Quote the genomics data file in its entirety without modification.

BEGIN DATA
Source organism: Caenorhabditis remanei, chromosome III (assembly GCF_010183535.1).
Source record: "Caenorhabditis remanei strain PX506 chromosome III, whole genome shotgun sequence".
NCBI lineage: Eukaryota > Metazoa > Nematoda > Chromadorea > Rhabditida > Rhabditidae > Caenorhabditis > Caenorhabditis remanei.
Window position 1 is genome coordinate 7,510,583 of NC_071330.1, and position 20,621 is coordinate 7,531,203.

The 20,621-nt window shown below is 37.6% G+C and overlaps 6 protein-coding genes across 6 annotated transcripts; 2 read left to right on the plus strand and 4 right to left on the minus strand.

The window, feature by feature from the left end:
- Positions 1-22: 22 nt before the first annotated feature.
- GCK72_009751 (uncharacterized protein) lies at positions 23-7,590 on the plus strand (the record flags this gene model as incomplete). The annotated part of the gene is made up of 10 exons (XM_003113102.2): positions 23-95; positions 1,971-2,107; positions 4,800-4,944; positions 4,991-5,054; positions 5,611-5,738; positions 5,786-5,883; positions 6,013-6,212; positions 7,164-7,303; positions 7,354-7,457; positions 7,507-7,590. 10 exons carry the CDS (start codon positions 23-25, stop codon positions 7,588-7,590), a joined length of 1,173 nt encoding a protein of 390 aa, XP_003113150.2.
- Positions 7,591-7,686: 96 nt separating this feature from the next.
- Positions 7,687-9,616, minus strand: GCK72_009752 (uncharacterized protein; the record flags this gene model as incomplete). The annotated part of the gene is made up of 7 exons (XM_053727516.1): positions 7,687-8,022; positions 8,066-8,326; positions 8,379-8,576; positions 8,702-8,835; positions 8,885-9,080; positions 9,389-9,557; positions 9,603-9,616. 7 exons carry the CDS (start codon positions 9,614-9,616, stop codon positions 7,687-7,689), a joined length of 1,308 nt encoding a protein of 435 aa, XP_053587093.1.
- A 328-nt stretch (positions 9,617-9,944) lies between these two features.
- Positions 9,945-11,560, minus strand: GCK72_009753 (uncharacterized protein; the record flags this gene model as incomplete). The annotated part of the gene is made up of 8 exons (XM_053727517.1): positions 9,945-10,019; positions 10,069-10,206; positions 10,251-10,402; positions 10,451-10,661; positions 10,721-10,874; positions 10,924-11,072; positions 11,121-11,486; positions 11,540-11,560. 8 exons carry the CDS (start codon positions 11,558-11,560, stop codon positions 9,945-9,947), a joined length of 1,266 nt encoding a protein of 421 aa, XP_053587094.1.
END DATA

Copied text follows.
Source organism: Caenorhabditis remanei, chromosome III (assembly GCF_010183535.1).
Source record: "Caenorhabditis remanei strain PX506 chromosome III, whole genome shotgun sequence".
NCBI lineage: Eukaryota > Metazoa > Nematoda > Chromadorea > Rhabditida > Rhabditidae > Caenorhabditis > Caenorhabditis remanei.
Window position 1 is genome coordinate 7,510,583 of NC_071330.1, and position 20,621 is coordinate 7,531,203.

The 20,621-nt window shown below is 37.6% G+C and overlaps 6 protein-coding genes across 6 annotated transcripts; 2 read left to right on the plus strand and 4 right to left on the minus strand.

The window, feature by feature from the left end:
- Positions 1-22: 22 nt before the first annotated feature.
- GCK72_009751 (uncharacterized protein) lies at positions 23-7,590 on the plus strand (the record flags this gene model as incomplete). The annotated part of the gene is made up of 10 exons (XM_003113102.2): positions 23-95; positions 1,971-2,107; positions 4,800-4,944; positions 4,991-5,054; positions 5,611-5,738; positions 5,786-5,883; positions 6,013-6,212; positions 7,164-7,303; positions 7,354-7,457; positions 7,507-7,590. 10 exons carry the CDS (start codon positions 23-25, stop codon positions 7,588-7,590), a joined length of 1,173 nt encoding a protein of 390 aa, XP_003113150.2.
- Positions 7,591-7,686: 96 nt separating this feature from the next.
- Positions 7,687-9,616, minus strand: GCK72_009752 (uncharacterized protein; the record flags this gene model as incomplete). The annotated part of the gene is made up of 7 exons (XM_053727516.1): positions 7,687-8,022; positions 8,066-8,326; positions 8,379-8,576; positions 8,702-8,835; positions 8,885-9,080; positions 9,389-9,557; positions 9,603-9,616. 7 exons carry the CDS (start codon positions 9,614-9,616, stop codon positions 7,687-7,689), a joined length of 1,308 nt encoding a protein of 435 aa, XP_053587093.1.
- A 328-nt stretch (positions 9,617-9,944) lies between these two features.
- Positions 9,945-11,560, minus strand: GCK72_009753 (uncharacterized protein; the record flags this gene model as incomplete). The annotated part of the gene is made up of 8 exons (XM_053727517.1): positions 9,945-10,019; positions 10,069-10,206; positions 10,251-10,402; positions 10,451-10,661; positions 10,721-10,874; positions 10,924-11,072; positions 11,121-11,486; positions 11,540-11,560. 8 exons carry the CDS (start codon positions 11,558-11,560, stop codon positions 9,945-9,947), a joined length of 1,266 nt encoding a protein of 421 aa, XP_053587094.1.